Home / Loris SC News / Sisters Show Support by Shaving Heads
When one sister was diagnosed with a rare form of cancer, three sisters showed their support by shaving their hair. Pictured left to right are Betsy Prince, Pamela Roldan, Patricia Snyder, Barbara Ann Jenkins and Charity Morrin.

Sisters Show Support by Shaving Heads

Patricia Snyder and her sister Betsy Prince are close as they have worked together for 14 years and play together. It all began with an annoying cough, preliminary diagnosis was bronchitis. When she began coughing so hard and saw fresh blood, Prince accompanied her sister to the doctor and insisted that he order an X-ray of Snyder’s chest. Prince also stated that she was rubbing her sister’s back when she felt a large lump and was concerned. The doctor immediately referred Snyder to an oncologist.

After a thorough examination by Dr. Stewart Sharp, an oncologist in Little River, Snyder was diagnosed with an extremely rare form of cancer, Sarcomatoid Carcinoma. It is biphasic tumors characterized by a combination of malignant and mesencymal cells that develop into the tissue of the lymphatic and circulator systems. This cancer generally effects men (90 percent) and rarely strikes females (10 percent); there is a 0.3 to 1 percent of the world population that gets this form of cancer, 20 percent of patients live 5 years and 80 percent live 7 months.

As frightening as this diagnosis the worst is there is no cure and many doctors do not know how to treat it. Dr. Stewart Sharp, an oncologist in Little River, began treating Snyder by first removing the bottom part of her right lung where many tumors had attached to the tissue; she then began a regiment of radiation. Snyder also has three masses on her back and one attached to her thoracic wall. The remaining tumors are inoperable though with treatment the prognosis is seven months to five years. Prince said, “She’s gotten to the 7 month mark, we have faith that she will continue to be able to fight off more tumors developing.” Beginning in September Snyder has been receiving chemotherapy on Mondays and Tuesdays for a 3.5 hour chemo treatment each week. Snyder said, “I have a port which is helpful, it will last up to five years.”

A year and one-half ago Snyder lost her husband, Carl, in a shooting after giving someone a ride home from the Food Lion in Columbus County. She said he was a retired officer in the Navy, was a kind person and helped anyone;” she continued, “and he dies on American soil.” Snyder is not fighting this battle alone; she has four sisters who are giving their hearts and souls to helping her to overcome so many of the obstacles involved with cancer treatment. Prince says that after each treatment they get a banana split milkshake to build up Snyder’s energy. “Everyone is gaining weight,” says Prince, “but Patricia is losing weight.” Snyder says she is eating healthier now.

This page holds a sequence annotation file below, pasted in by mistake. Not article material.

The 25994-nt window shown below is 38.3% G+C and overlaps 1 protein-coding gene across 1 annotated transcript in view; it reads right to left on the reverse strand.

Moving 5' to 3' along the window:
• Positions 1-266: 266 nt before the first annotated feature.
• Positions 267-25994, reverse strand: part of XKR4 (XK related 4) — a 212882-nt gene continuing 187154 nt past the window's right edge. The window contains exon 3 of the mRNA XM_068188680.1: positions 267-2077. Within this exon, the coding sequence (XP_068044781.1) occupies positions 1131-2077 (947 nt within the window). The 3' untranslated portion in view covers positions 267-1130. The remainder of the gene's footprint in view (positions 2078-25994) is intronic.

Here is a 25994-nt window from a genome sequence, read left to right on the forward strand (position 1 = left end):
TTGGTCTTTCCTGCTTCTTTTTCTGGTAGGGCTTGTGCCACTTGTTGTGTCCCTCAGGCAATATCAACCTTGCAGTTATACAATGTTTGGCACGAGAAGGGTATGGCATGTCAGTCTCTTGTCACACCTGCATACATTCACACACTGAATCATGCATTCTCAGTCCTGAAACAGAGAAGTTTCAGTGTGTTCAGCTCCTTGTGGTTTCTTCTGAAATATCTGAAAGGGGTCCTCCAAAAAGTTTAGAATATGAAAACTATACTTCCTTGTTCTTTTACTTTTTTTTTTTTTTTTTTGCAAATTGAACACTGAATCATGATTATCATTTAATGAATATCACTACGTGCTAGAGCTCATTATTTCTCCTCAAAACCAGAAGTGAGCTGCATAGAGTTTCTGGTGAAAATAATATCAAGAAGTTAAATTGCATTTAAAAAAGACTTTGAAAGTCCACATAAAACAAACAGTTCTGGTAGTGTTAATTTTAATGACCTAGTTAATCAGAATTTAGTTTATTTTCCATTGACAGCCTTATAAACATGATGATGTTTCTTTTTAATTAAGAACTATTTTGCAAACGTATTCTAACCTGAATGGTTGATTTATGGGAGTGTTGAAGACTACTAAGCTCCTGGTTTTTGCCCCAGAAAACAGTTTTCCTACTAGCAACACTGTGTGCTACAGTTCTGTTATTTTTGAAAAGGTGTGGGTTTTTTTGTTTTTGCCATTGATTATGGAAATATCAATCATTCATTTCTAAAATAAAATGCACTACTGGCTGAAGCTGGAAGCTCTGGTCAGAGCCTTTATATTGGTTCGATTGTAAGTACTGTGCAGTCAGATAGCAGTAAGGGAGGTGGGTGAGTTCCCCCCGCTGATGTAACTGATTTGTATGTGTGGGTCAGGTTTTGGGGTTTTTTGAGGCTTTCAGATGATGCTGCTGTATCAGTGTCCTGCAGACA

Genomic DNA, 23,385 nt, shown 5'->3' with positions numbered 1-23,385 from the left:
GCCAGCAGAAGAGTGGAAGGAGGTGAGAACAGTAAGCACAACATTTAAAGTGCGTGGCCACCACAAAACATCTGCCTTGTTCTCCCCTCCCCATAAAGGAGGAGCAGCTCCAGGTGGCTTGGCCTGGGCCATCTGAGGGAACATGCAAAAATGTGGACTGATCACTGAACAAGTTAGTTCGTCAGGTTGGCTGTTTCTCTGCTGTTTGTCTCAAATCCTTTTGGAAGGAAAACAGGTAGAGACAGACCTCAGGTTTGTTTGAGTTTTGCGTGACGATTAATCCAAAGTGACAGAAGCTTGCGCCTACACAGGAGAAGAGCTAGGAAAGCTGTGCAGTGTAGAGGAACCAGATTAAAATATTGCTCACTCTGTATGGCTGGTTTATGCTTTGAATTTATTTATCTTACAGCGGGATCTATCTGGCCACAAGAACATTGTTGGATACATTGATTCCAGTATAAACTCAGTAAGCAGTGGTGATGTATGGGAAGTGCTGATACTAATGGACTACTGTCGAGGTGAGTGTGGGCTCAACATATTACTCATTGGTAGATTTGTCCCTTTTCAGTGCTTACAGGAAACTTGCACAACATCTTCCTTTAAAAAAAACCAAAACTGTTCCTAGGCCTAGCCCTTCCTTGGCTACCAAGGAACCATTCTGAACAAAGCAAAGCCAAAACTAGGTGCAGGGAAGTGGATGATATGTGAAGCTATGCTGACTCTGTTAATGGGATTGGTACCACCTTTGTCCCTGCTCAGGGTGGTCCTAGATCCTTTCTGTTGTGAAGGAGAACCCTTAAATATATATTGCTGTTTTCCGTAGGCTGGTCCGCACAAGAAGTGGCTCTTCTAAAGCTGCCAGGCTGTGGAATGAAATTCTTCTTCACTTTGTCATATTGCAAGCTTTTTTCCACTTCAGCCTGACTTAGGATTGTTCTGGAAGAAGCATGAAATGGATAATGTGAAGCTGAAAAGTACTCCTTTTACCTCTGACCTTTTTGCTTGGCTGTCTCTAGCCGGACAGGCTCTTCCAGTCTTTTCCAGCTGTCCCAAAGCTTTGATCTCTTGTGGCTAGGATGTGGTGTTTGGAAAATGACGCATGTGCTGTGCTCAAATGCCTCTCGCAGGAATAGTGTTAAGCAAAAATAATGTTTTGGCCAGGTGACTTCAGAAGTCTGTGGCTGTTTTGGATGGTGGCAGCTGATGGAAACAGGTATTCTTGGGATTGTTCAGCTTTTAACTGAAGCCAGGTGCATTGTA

In support of the chemo taking the long blonde locks from Snyder, her twin sister Pamela Roldan, and sisters Barbara Ann Jenkins, Prince and Charity Morrin said if she was to lose her hair to chemo, they will support her by shaving off all their hair. “Low and behold, she did lose her hair and we were all feeling we didn’t really want to shave our heads,” says Jenkins, “but because we are a team we did it!” There was one hold-back and that was Morrin, she just didn’t feel comfortable losing her long brown hair. Snyder said, “She didn’t have to shave her head, she supports me in so many other ways that are more helpful to me.” Marlisa’s Wigs in Little River gives Seacoast patients who lose their hair to treatment a wig valued at $300 to the person at no charge. She also provided Snyder with the products to treat the hair and training of how to take care of the wig.

This family is fighting the battle of cancer although their bodies are healthy because they are not just sisters, they are best friends. They come from a large Catholic background and have taken the middle names of two and the first name of one as their motto, we have faith, hope and charity to see my sister through, the four said in unison.

Fundraisers and donations have helped Snyder through one of the most difficult times of her life. She has appreciated all who have supported her monetarily or by visiting and bringing something to eat to help to build up her strength.

When meeting with these sisters the only one who is quietly sitting back listening is Snyder. Although she and her identical twin are the oldest of the girls, they are her voice, they will answer questions posed to Snyder, and all tend to talk at one time. Each has a story to tell about this battle, but each one believes in the faith of God that she will overcome this and a miracle will be given to a kind-hearted lady.

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